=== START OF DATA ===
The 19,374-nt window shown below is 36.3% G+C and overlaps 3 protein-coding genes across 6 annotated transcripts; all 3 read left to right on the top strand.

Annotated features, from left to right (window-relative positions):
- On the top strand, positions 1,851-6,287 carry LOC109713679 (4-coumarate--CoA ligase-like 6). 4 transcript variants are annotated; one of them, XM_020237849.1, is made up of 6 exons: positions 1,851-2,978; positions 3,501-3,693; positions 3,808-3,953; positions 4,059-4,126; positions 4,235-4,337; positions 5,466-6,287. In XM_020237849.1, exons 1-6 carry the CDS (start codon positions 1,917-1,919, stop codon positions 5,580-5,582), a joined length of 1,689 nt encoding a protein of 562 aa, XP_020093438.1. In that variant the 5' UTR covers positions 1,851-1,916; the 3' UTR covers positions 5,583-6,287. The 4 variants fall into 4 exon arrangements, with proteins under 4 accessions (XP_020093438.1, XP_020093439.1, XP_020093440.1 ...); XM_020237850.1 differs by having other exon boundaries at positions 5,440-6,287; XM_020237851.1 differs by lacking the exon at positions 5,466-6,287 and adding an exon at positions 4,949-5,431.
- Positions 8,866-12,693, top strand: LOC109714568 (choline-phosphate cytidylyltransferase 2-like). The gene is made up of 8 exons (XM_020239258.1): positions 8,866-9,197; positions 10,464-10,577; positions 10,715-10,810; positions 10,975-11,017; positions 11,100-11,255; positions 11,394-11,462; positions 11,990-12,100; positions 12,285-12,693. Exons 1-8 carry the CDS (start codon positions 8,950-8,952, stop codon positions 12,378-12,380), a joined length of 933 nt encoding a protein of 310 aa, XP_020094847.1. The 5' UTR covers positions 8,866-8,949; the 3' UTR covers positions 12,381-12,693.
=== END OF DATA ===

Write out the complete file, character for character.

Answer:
The 19,374-nt window shown below is 36.3% G+C and overlaps 3 protein-coding genes across 6 annotated transcripts; all 3 read left to right on the top strand.

Annotated features, from left to right (window-relative positions):
- On the top strand, positions 1,851-6,287 carry LOC109713679 (4-coumarate--CoA ligase-like 6). 4 transcript variants are annotated; one of them, XM_020237849.1, is made up of 6 exons: positions 1,851-2,978; positions 3,501-3,693; positions 3,808-3,953; positions 4,059-4,126; positions 4,235-4,337; positions 5,466-6,287. In XM_020237849.1, exons 1-6 carry the CDS (start codon positions 1,917-1,919, stop codon positions 5,580-5,582), a joined length of 1,689 nt encoding a protein of 562 aa, XP_020093438.1. In that variant the 5' UTR covers positions 1,851-1,916; the 3' UTR covers positions 5,583-6,287. The 4 variants fall into 4 exon arrangements, with proteins under 4 accessions (XP_020093438.1, XP_020093439.1, XP_020093440.1 ...); XM_020237850.1 differs by having other exon boundaries at positions 5,440-6,287; XM_020237851.1 differs by lacking the exon at positions 5,466-6,287 and adding an exon at positions 4,949-5,431.
- Positions 8,866-12,693, top strand: LOC109714568 (choline-phosphate cytidylyltransferase 2-like). The gene is made up of 8 exons (XM_020239258.1): positions 8,866-9,197; positions 10,464-10,577; positions 10,715-10,810; positions 10,975-11,017; positions 11,100-11,255; positions 11,394-11,462; positions 11,990-12,100; positions 12,285-12,693. Exons 1-8 carry the CDS (start codon positions 8,950-8,952, stop codon positions 12,378-12,380), a joined length of 933 nt encoding a protein of 310 aa, XP_020094847.1. The 5' UTR covers positions 8,866-8,949; the 3' UTR covers positions 12,381-12,693.